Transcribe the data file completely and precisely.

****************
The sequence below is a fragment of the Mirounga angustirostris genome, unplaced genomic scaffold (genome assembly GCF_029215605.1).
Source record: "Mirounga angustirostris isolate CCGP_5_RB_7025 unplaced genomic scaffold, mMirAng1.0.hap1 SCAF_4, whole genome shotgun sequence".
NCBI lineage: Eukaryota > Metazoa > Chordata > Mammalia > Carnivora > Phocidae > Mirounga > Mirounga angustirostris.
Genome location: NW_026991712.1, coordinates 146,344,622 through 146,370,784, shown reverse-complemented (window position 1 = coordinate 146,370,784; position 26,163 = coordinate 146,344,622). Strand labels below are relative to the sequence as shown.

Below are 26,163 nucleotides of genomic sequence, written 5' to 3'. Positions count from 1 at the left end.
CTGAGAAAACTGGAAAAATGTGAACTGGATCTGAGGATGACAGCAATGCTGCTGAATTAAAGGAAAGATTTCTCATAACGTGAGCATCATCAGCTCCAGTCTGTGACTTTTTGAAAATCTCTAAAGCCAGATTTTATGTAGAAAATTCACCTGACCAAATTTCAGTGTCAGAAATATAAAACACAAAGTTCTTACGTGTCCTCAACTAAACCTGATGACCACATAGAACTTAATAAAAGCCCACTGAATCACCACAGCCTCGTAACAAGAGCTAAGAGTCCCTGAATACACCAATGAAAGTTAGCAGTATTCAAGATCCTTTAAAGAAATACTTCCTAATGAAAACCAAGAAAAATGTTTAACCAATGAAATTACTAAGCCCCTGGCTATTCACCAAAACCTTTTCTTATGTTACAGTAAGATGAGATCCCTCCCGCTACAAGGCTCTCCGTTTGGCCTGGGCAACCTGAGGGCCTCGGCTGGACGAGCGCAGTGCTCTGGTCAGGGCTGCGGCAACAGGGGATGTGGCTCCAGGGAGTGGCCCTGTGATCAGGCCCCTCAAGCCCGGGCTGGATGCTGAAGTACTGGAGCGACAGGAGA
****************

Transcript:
The sequence below is a fragment of the Mirounga angustirostris genome, unplaced genomic scaffold (genome assembly GCF_029215605.1).
Source record: "Mirounga angustirostris isolate CCGP_5_RB_7025 unplaced genomic scaffold, mMirAng1.0.hap1 SCAF_4, whole genome shotgun sequence".
NCBI lineage: Eukaryota > Metazoa > Chordata > Mammalia > Carnivora > Phocidae > Mirounga > Mirounga angustirostris.
Genome location: NW_026991712.1, coordinates 146,344,622 through 146,370,784, shown reverse-complemented (window position 1 = coordinate 146,370,784; position 26,163 = coordinate 146,344,622). Strand labels below are relative to the sequence as shown.

Below are 26,163 nucleotides of genomic sequence, written 5' to 3'. Positions count from 1 at the left end.
CTGAGAAAACTGGAAAAATGTGAACTGGATCTGAGGATGACAGCAATGCTGCTGAATTAAAGGAAAGATTTCTCATAACGTGAGCATCATCAGCTCCAGTCTGTGACTTTTTGAAAATCTCTAAAGCCAGATTTTATGTAGAAAATTCACCTGACCAAATTTCAGTGTCAGAAATATAAAACACAAAGTTCTTACGTGTCCTCAACTAAACCTGATGACCACATAGAACTTAATAAAAGCCCACTGAATCACCACAGCCTCGTAACAAGAGCTAAGAGTCCCTGAATACACCAATGAAAGTTAGCAGTATTCAAGATCCTTTAAAGAAATACTTCCTAATGAAAACCAAGAAAAATGTTTAACCAATGAAATTACTAAGCCCCTGGCTATTCACCAAAACCTTTTCTTATGTTACAGTAAGATGAGATCCCTCCCGCTACAAGGCTCTCCGTTTGGCCTGGGCAACCTGAGGGCCTCGGCTGGACGAGCGCAGTGCTCTGGTCAGGGCTGCGGCAACAGGGGATGTGGCTCCAGGGAGTGGCCCTGTGATCAGGCCCCTCAAGCCCGGGCTGGATGCTGAAGTACTGGAGCGACAGGAGA